The crude extracts were concentrated under reduced pressure and subjected to phytochemical analysis. Screening for secondary metabolites showed the presence of tannins and saponins in the stem bark of E. camadulensis and E. torelliana, and in the leaf of E. camaldulesis. The leaf of E. torelliana was found to contain anthraquinone and glycosides in addition to the other metabolites. Alkaloids were absent in all samples tested.
Antimicrobial screening of crude extracts at 100, 200 and 400 μg/mL showed that all of the extracts, except the methanol extracts of E. camaldulensis leaf and stem bark as well as E. torelliana leaf, demonstrated good activity against H. pylori. The MIC values for the active crude extracts ranged from 12.5 to 400 μg/mL for the H. pylori T18984 strain (Table 1).
The eradication of H. pylori has proved difficult in parts of Africa, including Nigeria, especially since effective drugs are not available or resistance has developed. Treatment of H. pylori infection usually involves the combination of two or more antibiotics and a proton-pump inhibitor. However, the organism has been found to develop resistance to these antibiotics, leading to relapse and the development of complications from infections. Resistance to metronidazole, the most commonly used antimicrobial agent, has been reported worldwide. It is higher in developing countries and could reach 80–90% in Africa (Alarcon et al., 1999). The eradication of H. pylori in patients with pre-existing ulcer cures the ulcer disease and can prevent recurrence (Marshall, 1986; Alarcon et al., 1999).
The activity demonstrated by crude extracts of Nigerian medicinal plants justifies their use in folklore medicine in the treatment of wounds and ulcers (Gill, 1992). This indicates that the plants may be used in the treatment of symptomatic and asymptomatic forms of H. pylori infections.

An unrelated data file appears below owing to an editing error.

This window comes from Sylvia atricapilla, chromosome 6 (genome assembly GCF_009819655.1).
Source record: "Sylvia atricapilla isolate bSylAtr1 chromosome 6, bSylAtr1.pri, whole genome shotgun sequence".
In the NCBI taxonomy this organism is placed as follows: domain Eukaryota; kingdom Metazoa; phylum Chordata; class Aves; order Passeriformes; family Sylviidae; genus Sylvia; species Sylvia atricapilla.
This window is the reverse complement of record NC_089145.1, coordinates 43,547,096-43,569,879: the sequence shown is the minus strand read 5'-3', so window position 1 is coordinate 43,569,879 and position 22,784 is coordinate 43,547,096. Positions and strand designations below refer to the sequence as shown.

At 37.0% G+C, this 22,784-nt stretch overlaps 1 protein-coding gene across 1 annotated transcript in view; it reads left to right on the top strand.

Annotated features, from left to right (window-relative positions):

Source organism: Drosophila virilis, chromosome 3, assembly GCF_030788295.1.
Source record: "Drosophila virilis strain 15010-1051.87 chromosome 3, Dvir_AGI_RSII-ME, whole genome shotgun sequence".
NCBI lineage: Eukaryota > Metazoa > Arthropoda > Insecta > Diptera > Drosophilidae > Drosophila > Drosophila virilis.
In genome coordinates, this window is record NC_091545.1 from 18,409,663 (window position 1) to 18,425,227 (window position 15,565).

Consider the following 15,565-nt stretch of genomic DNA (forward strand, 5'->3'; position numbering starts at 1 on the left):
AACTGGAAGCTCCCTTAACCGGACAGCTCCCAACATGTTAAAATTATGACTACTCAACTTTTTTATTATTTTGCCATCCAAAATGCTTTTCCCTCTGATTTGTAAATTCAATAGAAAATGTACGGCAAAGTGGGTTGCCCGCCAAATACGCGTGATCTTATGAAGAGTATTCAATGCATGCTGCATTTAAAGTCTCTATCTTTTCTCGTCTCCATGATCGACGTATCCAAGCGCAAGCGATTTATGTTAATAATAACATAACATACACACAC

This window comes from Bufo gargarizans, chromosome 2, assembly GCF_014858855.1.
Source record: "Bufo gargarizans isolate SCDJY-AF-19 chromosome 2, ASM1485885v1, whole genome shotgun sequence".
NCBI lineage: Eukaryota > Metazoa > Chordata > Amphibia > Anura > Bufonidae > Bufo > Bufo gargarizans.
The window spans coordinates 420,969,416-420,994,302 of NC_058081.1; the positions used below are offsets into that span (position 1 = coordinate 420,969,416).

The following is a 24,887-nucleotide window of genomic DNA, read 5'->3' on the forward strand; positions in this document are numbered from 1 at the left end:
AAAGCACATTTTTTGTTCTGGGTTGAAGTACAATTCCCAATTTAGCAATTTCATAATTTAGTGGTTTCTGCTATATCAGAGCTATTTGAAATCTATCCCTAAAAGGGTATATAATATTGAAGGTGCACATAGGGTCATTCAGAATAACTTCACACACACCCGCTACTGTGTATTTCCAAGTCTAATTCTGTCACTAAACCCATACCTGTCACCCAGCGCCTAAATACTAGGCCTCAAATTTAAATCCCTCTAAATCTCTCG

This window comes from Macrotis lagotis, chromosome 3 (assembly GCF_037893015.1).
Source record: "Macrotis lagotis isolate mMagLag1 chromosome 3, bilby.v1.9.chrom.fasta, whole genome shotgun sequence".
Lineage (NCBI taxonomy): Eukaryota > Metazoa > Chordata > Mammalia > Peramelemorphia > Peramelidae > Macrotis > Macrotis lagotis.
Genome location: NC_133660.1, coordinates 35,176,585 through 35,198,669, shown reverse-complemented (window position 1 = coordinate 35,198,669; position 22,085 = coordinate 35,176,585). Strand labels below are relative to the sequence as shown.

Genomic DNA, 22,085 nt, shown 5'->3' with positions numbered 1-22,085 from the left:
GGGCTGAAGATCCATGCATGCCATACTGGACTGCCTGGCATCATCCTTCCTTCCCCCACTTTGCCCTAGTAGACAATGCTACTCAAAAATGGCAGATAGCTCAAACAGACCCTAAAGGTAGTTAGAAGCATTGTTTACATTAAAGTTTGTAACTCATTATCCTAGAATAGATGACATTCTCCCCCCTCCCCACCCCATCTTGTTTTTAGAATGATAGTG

The anti-H. pylori properties of these plants may be attributed to the presence of tannins and saponins, which are known to possess antimicrobial potential and offer protection against ulcers. Eucalyptus species have been reported to contain a large variety of compounds such as triterpenoid saponins (Glasby, 1999) and tannins (Vaghasiya et al., 1997) that are effective in the treatment of peptic ulcers. Essential oils obtained from these plants have been reported to have antimicrobial activity (Oyedeji et al., 1999).
The results of the present study indicate that E. camaldulensis and E. torelliana may present new therapeutic alternative for the treatment of gastrointestinal diseases associated with H. pylori infections, such as gastric and duodenal ulcers. The data further support the use of these two plants in Nigerian traditional medicine. Further phytochemical studies are in progress to isolate specific compounds in the plants responsible for the anti-H. pylori activity.
This study was funded in part by NIH Grant AT001317-02 from the National Center for Complementary and Alternative Medicine. The contents are solely the responsibility of the authors and do not necessarily represent the views of the funding agency.
Declaration of interest: The authors report no conflicts of interest. The authors alone are responsible for the content and writing of the paper.